Diagnosis and management strategies
Pharmacy teams should consider the possibility of coeliac disease in patients presenting with any persistent unexplained gastrointestinal symptoms (e.g. acid reflux, diarrhoea, steatorrhoea, weight loss, abdominal pain, reduced appetite, bloating and constipation), irritable bowel, fatigue or lethargy, faltering growth or delayed puberty in children, persistent or recurrent mouth ulcers, patients with type 1 diabetes or autoimmune thyroid disease, or a family history of coeliac disease. Any patient with suspected coeliac disease should be referred to their doctor.
Diagnosis is usually made based on a combination of physical and clinical assessment, coeliac serological testing (e.g. immunoglobulin [Ig] A tissue transglutaminase antibody and total IgA as first-line tests) and intestinal biopsy. The patient should continue to eat a gluten-containing diet until the tests have been completed.
The only effective management for coeliac disease is long-term adherence to a gluten-free diet. This can be a difficult for patients to understand and follow. Referral to a dietitian can help to educate these patients and check for any nutritional deficiencies (e.g. iron, vitamins D and B12, and calcium).
How you can support patients
- Support patients with their prescriptions for NHS gluten-free foods (check that the prescription is endorsed ACBS). Pharmacy teams can try as many of these foods as possible so as to inform patients about taste, texture and flavour, and also available choices. Ensure as much as possible that the prescribed products of the patient’s choice are available ahead of the next prescription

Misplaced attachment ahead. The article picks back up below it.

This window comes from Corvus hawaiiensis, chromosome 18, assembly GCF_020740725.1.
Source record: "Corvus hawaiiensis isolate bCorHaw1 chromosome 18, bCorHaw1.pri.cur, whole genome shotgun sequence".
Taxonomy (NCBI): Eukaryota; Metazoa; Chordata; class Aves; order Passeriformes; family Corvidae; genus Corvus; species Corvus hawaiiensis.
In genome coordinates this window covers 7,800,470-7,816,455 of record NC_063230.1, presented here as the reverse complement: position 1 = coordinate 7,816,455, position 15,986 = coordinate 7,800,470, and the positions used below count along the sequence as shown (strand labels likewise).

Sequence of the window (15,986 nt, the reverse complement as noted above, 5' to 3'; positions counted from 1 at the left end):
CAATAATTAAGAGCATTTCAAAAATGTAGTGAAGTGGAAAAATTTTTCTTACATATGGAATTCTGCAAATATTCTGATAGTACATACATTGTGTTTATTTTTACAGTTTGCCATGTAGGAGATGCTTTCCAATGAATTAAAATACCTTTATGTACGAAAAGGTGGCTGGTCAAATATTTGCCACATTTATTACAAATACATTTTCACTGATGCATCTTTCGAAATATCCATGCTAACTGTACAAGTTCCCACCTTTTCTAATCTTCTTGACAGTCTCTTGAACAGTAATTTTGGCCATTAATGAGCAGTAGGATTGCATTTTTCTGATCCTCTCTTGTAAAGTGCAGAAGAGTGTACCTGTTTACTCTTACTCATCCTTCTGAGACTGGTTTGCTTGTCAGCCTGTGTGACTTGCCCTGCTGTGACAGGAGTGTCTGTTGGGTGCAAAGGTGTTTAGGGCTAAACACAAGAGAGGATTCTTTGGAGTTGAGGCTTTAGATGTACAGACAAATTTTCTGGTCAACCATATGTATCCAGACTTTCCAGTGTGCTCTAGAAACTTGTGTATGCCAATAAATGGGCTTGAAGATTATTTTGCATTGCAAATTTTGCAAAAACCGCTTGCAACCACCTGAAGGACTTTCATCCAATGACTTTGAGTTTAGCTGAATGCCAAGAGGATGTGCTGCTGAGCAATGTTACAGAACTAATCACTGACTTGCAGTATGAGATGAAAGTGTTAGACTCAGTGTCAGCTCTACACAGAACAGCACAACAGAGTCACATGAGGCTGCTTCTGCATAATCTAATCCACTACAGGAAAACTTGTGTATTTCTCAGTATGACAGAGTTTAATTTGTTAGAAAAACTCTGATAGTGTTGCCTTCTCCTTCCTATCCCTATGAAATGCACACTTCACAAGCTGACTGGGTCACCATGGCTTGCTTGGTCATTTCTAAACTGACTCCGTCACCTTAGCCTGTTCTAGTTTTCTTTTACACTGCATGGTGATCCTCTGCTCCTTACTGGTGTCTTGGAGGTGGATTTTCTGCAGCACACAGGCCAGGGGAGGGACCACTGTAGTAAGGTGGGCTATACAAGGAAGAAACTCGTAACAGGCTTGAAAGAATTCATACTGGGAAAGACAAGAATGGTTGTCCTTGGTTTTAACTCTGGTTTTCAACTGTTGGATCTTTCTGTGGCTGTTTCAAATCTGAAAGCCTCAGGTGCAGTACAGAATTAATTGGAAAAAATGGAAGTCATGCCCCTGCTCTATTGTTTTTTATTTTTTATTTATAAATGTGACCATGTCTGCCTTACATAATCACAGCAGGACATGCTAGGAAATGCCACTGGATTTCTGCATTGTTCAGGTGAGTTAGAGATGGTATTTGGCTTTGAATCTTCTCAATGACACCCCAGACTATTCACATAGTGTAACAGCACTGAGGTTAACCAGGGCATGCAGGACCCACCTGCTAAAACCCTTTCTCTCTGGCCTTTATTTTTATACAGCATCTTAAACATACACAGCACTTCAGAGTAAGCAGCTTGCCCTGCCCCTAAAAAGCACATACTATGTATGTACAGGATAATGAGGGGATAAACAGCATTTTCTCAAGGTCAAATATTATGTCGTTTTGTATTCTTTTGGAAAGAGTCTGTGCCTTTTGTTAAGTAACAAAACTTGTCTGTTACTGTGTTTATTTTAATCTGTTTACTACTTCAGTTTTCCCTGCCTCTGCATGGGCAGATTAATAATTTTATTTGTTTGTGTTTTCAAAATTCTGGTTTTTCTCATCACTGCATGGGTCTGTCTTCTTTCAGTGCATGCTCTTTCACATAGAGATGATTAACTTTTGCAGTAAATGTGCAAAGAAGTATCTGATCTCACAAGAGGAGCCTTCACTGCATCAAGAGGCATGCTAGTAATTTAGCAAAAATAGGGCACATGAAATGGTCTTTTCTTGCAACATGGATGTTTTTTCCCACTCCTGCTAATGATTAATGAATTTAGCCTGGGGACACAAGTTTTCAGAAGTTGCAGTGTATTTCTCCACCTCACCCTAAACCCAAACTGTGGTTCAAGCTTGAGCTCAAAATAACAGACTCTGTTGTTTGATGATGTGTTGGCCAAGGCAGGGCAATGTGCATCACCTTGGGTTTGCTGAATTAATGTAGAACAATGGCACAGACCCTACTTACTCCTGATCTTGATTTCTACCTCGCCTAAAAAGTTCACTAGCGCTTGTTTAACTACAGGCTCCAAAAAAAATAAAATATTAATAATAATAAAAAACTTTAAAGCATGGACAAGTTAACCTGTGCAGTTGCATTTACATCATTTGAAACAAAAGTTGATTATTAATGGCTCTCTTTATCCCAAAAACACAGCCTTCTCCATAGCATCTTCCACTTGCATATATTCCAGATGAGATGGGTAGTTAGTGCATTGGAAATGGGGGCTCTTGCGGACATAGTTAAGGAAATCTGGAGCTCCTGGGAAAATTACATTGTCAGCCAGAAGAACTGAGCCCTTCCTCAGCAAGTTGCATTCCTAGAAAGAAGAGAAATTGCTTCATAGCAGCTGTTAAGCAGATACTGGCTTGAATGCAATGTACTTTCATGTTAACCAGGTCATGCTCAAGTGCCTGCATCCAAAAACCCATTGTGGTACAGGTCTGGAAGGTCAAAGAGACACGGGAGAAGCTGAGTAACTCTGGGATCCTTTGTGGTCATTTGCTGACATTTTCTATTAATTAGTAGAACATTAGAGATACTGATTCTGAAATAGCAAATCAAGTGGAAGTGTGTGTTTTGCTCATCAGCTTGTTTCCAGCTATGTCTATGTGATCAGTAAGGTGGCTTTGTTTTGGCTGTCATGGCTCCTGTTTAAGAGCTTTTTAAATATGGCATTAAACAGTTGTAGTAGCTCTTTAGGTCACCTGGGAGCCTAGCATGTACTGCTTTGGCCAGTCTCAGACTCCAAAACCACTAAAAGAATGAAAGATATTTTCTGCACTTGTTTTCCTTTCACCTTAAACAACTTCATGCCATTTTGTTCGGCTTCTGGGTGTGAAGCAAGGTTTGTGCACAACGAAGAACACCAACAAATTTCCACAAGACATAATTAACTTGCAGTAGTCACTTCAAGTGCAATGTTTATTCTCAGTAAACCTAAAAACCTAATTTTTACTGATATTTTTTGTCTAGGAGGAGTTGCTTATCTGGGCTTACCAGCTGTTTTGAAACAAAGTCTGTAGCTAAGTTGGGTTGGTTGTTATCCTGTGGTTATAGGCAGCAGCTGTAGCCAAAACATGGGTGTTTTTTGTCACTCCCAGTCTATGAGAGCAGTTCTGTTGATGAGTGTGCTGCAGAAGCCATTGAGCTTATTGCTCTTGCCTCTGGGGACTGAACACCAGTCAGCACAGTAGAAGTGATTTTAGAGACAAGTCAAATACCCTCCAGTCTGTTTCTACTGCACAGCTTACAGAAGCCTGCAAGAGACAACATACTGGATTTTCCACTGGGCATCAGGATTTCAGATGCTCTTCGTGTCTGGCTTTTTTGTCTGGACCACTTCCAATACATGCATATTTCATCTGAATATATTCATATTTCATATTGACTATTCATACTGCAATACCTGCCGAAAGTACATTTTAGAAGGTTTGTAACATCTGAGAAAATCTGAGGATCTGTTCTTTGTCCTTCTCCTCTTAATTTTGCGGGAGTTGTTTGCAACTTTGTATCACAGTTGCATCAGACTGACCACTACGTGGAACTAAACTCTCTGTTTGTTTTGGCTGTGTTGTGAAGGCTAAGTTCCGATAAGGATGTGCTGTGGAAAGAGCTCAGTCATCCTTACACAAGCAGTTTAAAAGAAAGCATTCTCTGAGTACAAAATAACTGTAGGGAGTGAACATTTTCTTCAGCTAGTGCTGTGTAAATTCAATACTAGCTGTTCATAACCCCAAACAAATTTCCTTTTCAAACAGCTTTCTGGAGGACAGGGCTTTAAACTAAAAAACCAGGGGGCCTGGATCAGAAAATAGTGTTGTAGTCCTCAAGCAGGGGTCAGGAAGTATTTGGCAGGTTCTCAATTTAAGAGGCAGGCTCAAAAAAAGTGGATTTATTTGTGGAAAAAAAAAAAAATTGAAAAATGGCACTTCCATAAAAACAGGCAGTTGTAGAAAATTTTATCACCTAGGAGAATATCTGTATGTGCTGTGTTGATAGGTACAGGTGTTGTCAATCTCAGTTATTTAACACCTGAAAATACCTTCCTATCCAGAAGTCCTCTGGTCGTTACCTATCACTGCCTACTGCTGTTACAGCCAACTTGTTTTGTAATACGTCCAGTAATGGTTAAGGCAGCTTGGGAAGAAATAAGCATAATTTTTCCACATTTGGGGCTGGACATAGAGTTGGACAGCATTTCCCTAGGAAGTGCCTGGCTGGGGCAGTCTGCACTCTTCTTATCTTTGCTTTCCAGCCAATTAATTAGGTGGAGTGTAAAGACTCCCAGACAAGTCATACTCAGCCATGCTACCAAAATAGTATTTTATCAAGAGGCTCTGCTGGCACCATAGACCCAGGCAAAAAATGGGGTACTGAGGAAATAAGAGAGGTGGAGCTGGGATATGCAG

- Advise patients on a healthy, nutritionally balanced gluten-free diet. Advise on gluten-free starchy alternatives such as rice, corn and potatoes
- Provide information on gluten-containing products including foods based on wheat, rye and barley (flour, bread, breakfast cereals, pastries, cakes, biscuits, batters and pies) and items that contain malt (most beers). Most patients can eat pure uncontaminated oats, but symptoms should be monitored. Many foods contain wheat, rye or barley as fillers (e.g. sausages, ready meals, soups, sauces) and foods can be contaminated with gluten during processing and packaging
- Advise patients on the importance of reading food labels. Foods with the crossed grain symbol or labelled gluten-free or very low gluten are suitable. Products containing Codex wheat starch (manufactured so that the gluten has been reduced to trace amounts) can be eaten
- Advise on the possibility of cross-contamination with gluten when cooking at home or when travelling or eating out
- Refer all patients to the Coeliac UK website (coeliac.org.uk). This contains information on gluten-free food groups, labelling, eating out and travelling, and an updated list of safe foods and drinks, recipes and the availability of gluten-free foods on prescription